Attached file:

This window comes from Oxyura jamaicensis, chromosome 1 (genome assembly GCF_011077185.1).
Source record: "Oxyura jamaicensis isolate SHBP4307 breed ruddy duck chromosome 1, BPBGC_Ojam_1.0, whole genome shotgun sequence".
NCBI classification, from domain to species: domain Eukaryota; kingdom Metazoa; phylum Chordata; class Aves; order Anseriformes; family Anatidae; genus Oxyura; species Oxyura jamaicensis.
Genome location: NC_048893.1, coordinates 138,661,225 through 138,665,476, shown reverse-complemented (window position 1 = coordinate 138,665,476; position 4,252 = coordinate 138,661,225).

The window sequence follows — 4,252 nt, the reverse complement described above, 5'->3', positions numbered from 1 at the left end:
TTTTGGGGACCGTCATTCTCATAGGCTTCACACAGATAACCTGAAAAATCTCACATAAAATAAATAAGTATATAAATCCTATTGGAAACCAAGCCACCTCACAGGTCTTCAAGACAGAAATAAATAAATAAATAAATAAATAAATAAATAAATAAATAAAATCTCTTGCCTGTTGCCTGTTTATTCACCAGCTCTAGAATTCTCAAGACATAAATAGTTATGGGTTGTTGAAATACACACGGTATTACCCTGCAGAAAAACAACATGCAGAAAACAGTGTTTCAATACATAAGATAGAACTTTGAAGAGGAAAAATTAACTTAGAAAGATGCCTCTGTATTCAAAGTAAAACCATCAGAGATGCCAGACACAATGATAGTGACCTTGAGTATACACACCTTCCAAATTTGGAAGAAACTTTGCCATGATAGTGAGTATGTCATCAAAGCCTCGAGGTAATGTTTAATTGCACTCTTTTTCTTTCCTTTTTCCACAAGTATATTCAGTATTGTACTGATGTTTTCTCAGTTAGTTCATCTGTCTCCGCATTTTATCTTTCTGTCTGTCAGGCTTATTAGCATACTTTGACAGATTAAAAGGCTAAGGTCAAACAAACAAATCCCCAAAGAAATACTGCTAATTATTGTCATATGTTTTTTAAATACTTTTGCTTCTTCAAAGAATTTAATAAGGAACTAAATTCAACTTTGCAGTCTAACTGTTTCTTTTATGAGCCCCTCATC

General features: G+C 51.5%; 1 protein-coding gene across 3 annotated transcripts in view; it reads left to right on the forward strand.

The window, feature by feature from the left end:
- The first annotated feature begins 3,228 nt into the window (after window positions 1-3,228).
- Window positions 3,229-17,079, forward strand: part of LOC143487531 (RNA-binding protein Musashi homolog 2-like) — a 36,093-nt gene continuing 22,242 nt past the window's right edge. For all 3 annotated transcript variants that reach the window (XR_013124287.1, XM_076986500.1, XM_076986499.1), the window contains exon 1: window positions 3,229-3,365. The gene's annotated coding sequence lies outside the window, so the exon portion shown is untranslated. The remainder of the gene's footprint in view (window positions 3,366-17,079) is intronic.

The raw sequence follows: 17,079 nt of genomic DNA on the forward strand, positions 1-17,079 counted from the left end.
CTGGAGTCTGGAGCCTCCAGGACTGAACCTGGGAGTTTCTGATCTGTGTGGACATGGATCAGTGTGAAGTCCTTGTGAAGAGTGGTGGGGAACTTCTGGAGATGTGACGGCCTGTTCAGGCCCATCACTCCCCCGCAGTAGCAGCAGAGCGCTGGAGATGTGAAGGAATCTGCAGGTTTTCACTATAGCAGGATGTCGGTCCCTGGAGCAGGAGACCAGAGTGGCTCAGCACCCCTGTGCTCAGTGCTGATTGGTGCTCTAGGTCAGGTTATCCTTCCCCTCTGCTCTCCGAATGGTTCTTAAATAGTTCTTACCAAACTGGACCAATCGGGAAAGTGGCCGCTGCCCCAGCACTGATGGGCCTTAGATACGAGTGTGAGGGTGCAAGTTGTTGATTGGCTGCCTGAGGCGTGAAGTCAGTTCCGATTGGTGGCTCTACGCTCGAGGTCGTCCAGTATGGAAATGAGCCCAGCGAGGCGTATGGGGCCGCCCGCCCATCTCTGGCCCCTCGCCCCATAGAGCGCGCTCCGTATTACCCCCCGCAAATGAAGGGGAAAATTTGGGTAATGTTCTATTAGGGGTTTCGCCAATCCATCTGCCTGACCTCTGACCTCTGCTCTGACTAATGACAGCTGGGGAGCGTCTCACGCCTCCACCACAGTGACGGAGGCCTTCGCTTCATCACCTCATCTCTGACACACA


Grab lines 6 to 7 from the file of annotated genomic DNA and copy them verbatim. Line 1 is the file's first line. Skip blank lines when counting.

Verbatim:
TTTTGGGGACCGTCATTCTCATAGGCTTCACACAGATAACCTGAAAAATCTCACATAAAATAAATAAGTATATAAATCCTATTGGAAACCAAGCCACCTCACAGGTCTTCAAGACAGAAATAAATAAATAAATAAATAAATAAATAAATAAATAAATAAAATCTCTTGCCTGTTGCCTGTTTATTCACCAGCTCTAGAATTCTCAAGACATAAATAGTTATGGGTTGTTGAAATACACACGGTATTACCCTGCAGAAAAACAACATGCAGAAAACAGTGTTTCAATACATAAGATAGAACTTTGAAGAGGAAAAATTAACTTAGAAAGATGCCTCTGTATTCAAAGTAAAACCATCAGAGATGCCAGACACAATGATAGTGACCTTGAGTATACACACCTTCCAAATTTGGAAGAAACTTTGCCATGATAGTGAGTATGTCATCAAAGCCTCGAGGTAATGTTTAATTGCACTCTTTTTCTTTCCTTTTTCCACAAGTATATTCAGTATTGTACTGATGTTTTCTCAGTTAGTTCATCTGTCTCCGCATTTTATCTTTCTGTCTGTCAGGCTTATTAGCATACTTTGACAGATTAAAAGGCTAAGGTCAAACAAACAAATCCCCAAAGAAATACTGCTAATTATTGTCATATGTTTTTTAAATACTTTTGCTTCTTCAAAGAATTTAATAAGGAACTAAATTCAACTTTGCAGTCTAACTGTTTCTTTTATGAGCCCCTCATC

General features: G+C 51.5%; 1 protein-coding gene across 3 annotated transcripts in view; it reads left to right on the forward strand.